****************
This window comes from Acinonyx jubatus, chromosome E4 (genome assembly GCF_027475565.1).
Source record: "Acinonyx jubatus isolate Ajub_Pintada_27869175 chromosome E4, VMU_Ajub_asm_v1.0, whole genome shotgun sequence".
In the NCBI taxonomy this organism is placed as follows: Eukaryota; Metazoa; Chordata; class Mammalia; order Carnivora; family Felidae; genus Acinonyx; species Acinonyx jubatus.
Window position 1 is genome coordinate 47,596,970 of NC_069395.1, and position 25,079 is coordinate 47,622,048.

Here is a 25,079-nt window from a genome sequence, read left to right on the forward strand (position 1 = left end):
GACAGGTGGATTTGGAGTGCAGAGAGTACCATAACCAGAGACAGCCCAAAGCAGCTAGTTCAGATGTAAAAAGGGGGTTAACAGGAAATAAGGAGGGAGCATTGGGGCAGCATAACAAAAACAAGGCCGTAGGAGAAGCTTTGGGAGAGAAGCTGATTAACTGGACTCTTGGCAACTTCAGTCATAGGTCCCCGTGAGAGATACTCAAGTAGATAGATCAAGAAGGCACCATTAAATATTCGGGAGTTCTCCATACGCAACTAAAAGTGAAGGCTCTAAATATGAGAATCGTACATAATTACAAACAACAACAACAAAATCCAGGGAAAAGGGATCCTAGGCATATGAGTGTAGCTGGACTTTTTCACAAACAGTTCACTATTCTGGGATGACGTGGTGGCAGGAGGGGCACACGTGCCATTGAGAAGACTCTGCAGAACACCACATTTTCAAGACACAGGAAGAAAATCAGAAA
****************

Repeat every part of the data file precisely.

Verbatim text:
This window comes from Acinonyx jubatus, chromosome E4 (genome assembly GCF_027475565.1).
Source record: "Acinonyx jubatus isolate Ajub_Pintada_27869175 chromosome E4, VMU_Ajub_asm_v1.0, whole genome shotgun sequence".
In the NCBI taxonomy this organism is placed as follows: Eukaryota; Metazoa; Chordata; class Mammalia; order Carnivora; family Felidae; genus Acinonyx; species Acinonyx jubatus.
Window position 1 is genome coordinate 47,596,970 of NC_069395.1, and position 25,079 is coordinate 47,622,048.

Here is a 25,079-nt window from a genome sequence, read left to right on the forward strand (position 1 = left end):
GACAGGTGGATTTGGAGTGCAGAGAGTACCATAACCAGAGACAGCCCAAAGCAGCTAGTTCAGATGTAAAAAGGGGGTTAACAGGAAATAAGGAGGGAGCATTGGGGCAGCATAACAAAAACAAGGCCGTAGGAGAAGCTTTGGGAGAGAAGCTGATTAACTGGACTCTTGGCAACTTCAGTCATAGGTCCCCGTGAGAGATACTCAAGTAGATAGATCAAGAAGGCACCATTAAATATTCGGGAGTTCTCCATACGCAACTAAAAGTGAAGGCTCTAAATATGAGAATCGTACATAATTACAAACAACAACAACAAAATCCAGGGAAAAGGGATCCTAGGCATATGAGTGTAGCTGGACTTTTTCACAAACAGTTCACTATTCTGGGATGACGTGGTGGCAGGAGGGGCACACGTGCCATTGAGAAGACTCTGCAGAACACCACATTTTCAAGACACAGGAAGAAAATCAGAAA